Mayor-elect vows to fight everything but crime in crime-ridden

Friday, April 9, 2021
Chad Groening (

Tishaura Jones (St. Louis mayor)A resident of St. Louis, where the population is shrinking but violent crime is growing, predicts the city will only become more dangerous when a controversial mayor-elect officially takes office later this month.

“St. Louis, this is an opportunity for us to rise,” Tishaura Jones (pictured at left) said April 6 in her victory speech after winning office. “We are done ignoring the racism that has held our city and our region back.”

Jones, 49, who has served as treasurer since 2013, is set to take office April 20 with a stated mission to address racism, xenophobia, transphobia, and religious intolerance.

An NBC News story about Jones’ narrow win over a fellow Democrat points out she is making history as the city’s first black mayor. But the story did not hold back about her plans to go soft on criminals, and to utilize social workers and mental health counselors instead of police officers, at the same time the city is experiencing violent crime, including a record-breaking number of homicides.

The same story says the famous “Gateway to the West,” which peaked at approximately 856,700 citizens 70 years ago, is hovering at 300,000 today.

The city lost approximately 10,000 residents since 2010 and 47,600 since 2000, The St. Louis Post-Dispatch reported in a 2020 story. Many of those now-departed residents are blacks.  

Martin Baker, a St. Louis resident and member of Project 21, tells One News Now the mayor-elect’s anti-police policies will be a “tough sell” when she presents them to city aldermen.

“The reality of it is,” he warns, “while something sounds good on paper, when the bodies start lining up and when the crime rate increases, with these proposals you embolden the criminals."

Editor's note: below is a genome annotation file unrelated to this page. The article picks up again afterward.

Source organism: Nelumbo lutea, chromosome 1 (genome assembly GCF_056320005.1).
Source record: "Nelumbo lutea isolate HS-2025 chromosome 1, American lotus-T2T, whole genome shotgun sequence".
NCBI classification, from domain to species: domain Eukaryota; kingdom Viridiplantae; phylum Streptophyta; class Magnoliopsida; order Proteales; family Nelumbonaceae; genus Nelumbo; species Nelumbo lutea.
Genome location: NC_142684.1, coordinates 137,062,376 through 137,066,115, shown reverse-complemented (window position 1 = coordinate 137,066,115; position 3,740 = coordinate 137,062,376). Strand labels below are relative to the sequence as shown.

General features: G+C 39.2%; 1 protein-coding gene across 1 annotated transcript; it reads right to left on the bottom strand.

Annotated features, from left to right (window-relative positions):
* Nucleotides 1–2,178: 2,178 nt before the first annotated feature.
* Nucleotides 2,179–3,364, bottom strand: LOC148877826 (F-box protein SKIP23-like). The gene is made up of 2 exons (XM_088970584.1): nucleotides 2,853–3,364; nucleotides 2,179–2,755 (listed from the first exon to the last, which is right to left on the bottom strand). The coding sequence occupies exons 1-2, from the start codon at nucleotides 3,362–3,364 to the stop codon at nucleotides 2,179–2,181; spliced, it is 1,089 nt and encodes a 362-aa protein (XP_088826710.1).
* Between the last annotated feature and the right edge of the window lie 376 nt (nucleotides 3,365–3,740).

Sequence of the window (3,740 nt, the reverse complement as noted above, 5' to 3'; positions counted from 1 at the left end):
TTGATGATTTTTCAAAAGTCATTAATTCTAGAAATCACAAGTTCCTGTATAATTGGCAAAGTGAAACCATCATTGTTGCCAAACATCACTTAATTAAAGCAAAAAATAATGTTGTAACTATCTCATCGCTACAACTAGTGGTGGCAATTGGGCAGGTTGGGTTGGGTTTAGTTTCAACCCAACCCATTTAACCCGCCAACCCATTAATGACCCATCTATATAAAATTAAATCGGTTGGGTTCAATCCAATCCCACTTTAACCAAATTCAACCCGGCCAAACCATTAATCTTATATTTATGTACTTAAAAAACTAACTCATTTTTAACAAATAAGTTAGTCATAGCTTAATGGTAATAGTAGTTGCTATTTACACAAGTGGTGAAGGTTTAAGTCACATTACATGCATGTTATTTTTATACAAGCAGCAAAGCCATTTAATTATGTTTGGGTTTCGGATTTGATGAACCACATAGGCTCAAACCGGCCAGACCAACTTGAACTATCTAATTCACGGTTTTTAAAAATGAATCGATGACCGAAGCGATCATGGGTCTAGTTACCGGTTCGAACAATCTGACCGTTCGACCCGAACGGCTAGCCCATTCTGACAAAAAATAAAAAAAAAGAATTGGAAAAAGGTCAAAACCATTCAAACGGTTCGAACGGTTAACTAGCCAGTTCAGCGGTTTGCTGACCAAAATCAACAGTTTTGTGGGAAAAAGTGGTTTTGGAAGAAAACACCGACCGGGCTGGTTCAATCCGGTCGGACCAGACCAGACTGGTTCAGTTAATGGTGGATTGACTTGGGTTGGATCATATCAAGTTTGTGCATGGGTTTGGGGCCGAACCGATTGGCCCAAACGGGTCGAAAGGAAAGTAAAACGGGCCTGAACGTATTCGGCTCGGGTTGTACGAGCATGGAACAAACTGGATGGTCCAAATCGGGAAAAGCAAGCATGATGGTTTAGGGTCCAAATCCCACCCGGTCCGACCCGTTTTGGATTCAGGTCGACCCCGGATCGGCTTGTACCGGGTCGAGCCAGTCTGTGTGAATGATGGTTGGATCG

According to the NBC News story, Jones is entering the mayor’s office after Mayor Lyda Krewson did not seek a second term. Krewson made history as the city’s first female mayor, the story stated, but the mayor-elect suggested during a mayoral debate that another white mayor was unable to lead the city because white families don't have to worry about crime.

The now-departing white mayor, however, lost her husband in a 1995 carjacking, the news story pointed out.

“While I appreciate the role of white allies in this movement of progress,” she said during a debate, “I don’t believe that they have the lived experiences to lead a majority-minority city.” 

According to Baker, the incoming mayor better appoint a competent public safety director to fight crime in the city.

“Because if [Jones] doesn't, her plan is going to go to ashes very quickly,” he warns. “For when the first social worker that is injured or, heaven forbid, killed instead of a police officer, then reality will hit in the face very hard."

Baker, who ran unsuccessfully for Congress in 2014, says blacks will keep re-electing Democrats, and remain in a cycle of poverty, until they hear a message that the American dream is possible through hard work and self-reliance, and without help from Democrat politicians. 

Comments will be temporarily unavailable. Thank you for your patience as we restore this service!

We moderate all reader comments, usually within 24 hours of posting (longer on weekends). Please limit your comment to 300 words or less and ensure it addresses the article - NOT another reader's comments. Comments that contain a link (URL), an inordinate number of words in ALL CAPS, rude remarks directed at other readers, or profanity/vulgarity will not be approved. More details




Are elections in your state well-protected against voter fraud – or is election reform needed?





Chamber of Commerce seeks end to Biden anti-work incentive
Texas becomes the latest state to fight election fraud
It's confirmed...major plunge in California population numbers
Police: 29 people recovered from semitruck in Texas
Israeli troops kill 2 Palestinian terrorists


Dems after bad jobs report: More spending is answer
Media suddenly focused on inflation after D.C. spending spree
NY AG: 'Net neutrality' comments to FCC faked
White House admits it tries to keep Biden from probing reporter
Cori Bush slammed for referring to mothers as 'birthing people'


Cartoon of the Day
Capitol Police deny permit for National Day of Prayer observance

U.S. Capitol 3A Washington D.C.-area pastor says he applied for a permit to conduct an annual prayer service at the U.S. Capitol but was denied permission for the first time ever.